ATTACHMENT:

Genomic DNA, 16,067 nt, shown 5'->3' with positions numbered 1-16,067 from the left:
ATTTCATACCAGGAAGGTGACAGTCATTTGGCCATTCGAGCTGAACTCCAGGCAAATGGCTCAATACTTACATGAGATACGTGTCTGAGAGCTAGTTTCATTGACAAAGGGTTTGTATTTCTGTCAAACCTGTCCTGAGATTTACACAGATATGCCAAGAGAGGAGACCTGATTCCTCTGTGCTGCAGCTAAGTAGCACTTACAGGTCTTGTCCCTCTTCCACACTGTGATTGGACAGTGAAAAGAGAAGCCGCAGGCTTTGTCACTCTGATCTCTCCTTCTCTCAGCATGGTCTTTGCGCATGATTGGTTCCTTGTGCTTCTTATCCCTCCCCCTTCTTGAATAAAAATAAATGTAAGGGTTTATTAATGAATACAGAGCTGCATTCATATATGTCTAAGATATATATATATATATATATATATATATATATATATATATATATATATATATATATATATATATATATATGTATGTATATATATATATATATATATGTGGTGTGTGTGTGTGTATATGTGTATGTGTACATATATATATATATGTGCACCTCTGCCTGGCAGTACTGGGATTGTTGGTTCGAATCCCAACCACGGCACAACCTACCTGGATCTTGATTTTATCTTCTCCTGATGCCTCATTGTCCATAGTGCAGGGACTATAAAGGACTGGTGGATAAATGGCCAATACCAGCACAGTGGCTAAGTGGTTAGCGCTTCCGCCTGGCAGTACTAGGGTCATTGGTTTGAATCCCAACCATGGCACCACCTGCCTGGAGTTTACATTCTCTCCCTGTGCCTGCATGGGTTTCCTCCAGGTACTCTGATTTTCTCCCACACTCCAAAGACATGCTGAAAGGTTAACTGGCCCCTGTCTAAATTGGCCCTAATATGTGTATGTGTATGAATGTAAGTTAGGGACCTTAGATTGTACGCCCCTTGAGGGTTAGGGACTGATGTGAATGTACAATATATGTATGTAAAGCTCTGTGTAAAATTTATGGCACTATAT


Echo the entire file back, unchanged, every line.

Genomic DNA, 16,067 nt, shown 5'->3' with positions numbered 1-16,067 from the left:
ATTTCATACCAGGAAGGTGACAGTCATTTGGCCATTCGAGCTGAACTCCAGGCAAATGGCTCAATACTTACATGAGATACGTGTCTGAGAGCTAGTTTCATTGACAAAGGGTTTGTATTTCTGTCAAACCTGTCCTGAGATTTACACAGATATGCCAAGAGAGGAGACCTGATTCCTCTGTGCTGCAGCTAAGTAGCACTTACAGGTCTTGTCCCTCTTCCACACTGTGATTGGACAGTGAAAAGAGAAGCCGCAGGCTTTGTCACTCTGATCTCTCCTTCTCTCAGCATGGTCTTTGCGCATGATTGGTTCCTTGTGCTTCTTATCCCTCCCCCTTCTTGAATAAAAATAAATGTAAGGGTTTATTAATGAATACAGAGCTGCATTCATATATGTCTAAGATATATATATATATATATATATATATATATATATATATATATATATATATATATATATATATATATATATGTATGTATATATATATATATATATATGTGGTGTGTGTGTGTGTATATGTGTATGTGTACATATATATATATATGTGCACCTCTGCCTGGCAGTACTGGGATTGTTGGTTCGAATCCCAACCACGGCACAACCTACCTGGATCTTGATTTTATCTTCTCCTGATGCCTCATTGTCCATAGTGCAGGGACTATAAAGGACTGGTGGATAAATGGCCAATACCAGCACAGTGGCTAAGTGGTTAGCGCTTCCGCCTGGCAGTACTAGGGTCATTGGTTTGAATCCCAACCATGGCACCACCTGCCTGGAGTTTACATTCTCTCCCTGTGCCTGCATGGGTTTCCTCCAGGTACTCTGATTTTCTCCCACACTCCAAAGACATGCTGAAAGGTTAACTGGCCCCTGTCTAAATTGGCCCTAATATGTGTATGTGTATGAATGTAAGTTAGGGACCTTAGATTGTACGCCCCTTGAGGGTTAGGGACTGATGTGAATGTACAATATATGTATGTAAAGCTCTGTGTAAAATTTATGGCACTATAT